Given the billions of pounds which need to be cut from central government spending, it is unsurprising that the Ministry of Justice’s budget faces major cuts. The recent figure of £2 billion of cuts from the Ministry’s budget and the resulting fears for 15,000 jobs is enough to send a shudder down the spine of anybody reliant upon the court system.
In June, the Ministry announced a consultation on the closure of 103 Magistrates’ and 54 County Courts in England and Wales. There are concerns that this is the start of a major reduction in the court network and that the move to centralise court functions will increase. In Harrogate, we are very fortunate that, at present, there are no current proposals to close either our magistrates’ or county court, but many other towns, from Ashford to Penrith and Penzance to Consett will not be so lucky. More locally, Skipton, Keighley, Pontefract and Goole all look like they are in for the chop. The Ministry anticipates that the proposed closures will save £15.3 million a year in running costs, and a further £21.5 million on maintenance costs. A lot of money by anybody’s standards, but a miniscule amount compared with the £156 billion budget deficit. It is widely acknowledged that everything that can be done should be done to ensure that waste in the system is reduced, but cuts on the scale proposed run a risk of damaging the already-strained court service.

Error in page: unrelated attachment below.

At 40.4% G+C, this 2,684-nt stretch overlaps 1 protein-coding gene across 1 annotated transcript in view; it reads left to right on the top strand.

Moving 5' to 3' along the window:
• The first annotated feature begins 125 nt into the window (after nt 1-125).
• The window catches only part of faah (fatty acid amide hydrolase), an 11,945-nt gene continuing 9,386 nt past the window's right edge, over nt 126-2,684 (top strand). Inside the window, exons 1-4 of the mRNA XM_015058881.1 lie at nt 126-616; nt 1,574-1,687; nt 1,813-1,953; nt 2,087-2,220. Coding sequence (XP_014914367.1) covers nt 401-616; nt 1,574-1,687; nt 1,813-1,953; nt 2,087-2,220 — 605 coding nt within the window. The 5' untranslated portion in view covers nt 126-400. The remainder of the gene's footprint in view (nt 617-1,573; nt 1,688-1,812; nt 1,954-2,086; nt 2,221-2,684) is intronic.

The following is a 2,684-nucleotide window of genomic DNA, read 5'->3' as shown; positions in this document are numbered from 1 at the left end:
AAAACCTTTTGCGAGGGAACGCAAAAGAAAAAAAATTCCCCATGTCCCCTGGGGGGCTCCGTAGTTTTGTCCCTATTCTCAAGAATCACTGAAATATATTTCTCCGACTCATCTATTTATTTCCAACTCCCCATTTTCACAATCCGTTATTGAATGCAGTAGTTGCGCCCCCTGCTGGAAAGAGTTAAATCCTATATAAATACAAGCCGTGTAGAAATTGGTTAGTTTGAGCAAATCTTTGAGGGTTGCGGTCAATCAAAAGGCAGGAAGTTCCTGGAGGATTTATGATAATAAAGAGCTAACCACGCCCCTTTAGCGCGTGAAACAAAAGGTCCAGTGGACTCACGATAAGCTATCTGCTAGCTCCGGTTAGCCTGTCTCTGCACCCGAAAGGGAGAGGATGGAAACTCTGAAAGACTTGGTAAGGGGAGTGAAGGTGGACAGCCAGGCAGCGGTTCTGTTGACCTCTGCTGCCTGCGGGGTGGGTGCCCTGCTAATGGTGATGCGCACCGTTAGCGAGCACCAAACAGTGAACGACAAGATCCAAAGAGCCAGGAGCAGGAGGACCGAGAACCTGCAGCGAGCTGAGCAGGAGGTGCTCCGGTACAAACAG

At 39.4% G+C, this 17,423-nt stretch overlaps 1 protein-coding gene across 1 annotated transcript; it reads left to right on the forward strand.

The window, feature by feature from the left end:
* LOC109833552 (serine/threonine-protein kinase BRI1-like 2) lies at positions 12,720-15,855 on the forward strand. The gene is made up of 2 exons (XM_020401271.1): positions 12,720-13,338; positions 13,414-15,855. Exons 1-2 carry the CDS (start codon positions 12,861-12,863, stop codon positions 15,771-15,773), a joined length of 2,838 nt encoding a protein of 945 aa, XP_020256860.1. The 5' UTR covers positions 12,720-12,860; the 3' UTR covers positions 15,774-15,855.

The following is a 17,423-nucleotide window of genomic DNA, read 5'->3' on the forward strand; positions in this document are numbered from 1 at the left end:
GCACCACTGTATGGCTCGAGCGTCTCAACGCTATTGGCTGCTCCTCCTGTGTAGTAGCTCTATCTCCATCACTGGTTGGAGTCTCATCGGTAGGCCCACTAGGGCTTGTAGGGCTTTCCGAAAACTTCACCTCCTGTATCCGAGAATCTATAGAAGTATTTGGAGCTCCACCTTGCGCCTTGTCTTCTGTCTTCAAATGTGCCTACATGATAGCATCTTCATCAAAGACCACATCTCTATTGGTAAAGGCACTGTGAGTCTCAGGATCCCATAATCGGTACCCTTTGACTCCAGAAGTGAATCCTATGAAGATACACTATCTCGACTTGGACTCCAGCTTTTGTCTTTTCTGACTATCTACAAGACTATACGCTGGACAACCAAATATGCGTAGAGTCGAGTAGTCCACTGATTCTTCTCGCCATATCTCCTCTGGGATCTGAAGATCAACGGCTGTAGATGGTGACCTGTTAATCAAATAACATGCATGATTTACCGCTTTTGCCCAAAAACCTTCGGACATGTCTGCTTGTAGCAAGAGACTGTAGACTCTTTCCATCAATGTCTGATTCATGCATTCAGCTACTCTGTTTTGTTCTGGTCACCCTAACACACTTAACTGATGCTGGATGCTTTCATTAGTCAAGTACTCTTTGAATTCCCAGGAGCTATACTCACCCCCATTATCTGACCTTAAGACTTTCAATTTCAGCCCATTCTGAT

As a firm that carries out a wide range of work in the local courts, the fact that Harrogate is not named as part of the ‘consultation’ is a great relief. The service which we are able to provide to our clients is greatly enhanced by the proximity of an efficient local court, which has experienced and dedicated staff. The effective service offered by the court staff at all levels is easily overlooked but is, in fact, a real benefit to the local community. However, even if our court is not immediately affected, there must be a real risk that the pressures on the system will increase as work which had been done elsewhere is added to the existing load. If the court service is to be believed, the reduction in waste and the use of new technology, will enhance the service presently offered. Let’s hope this is correct, and that the system is able to adapt to the demands of austerity Britain.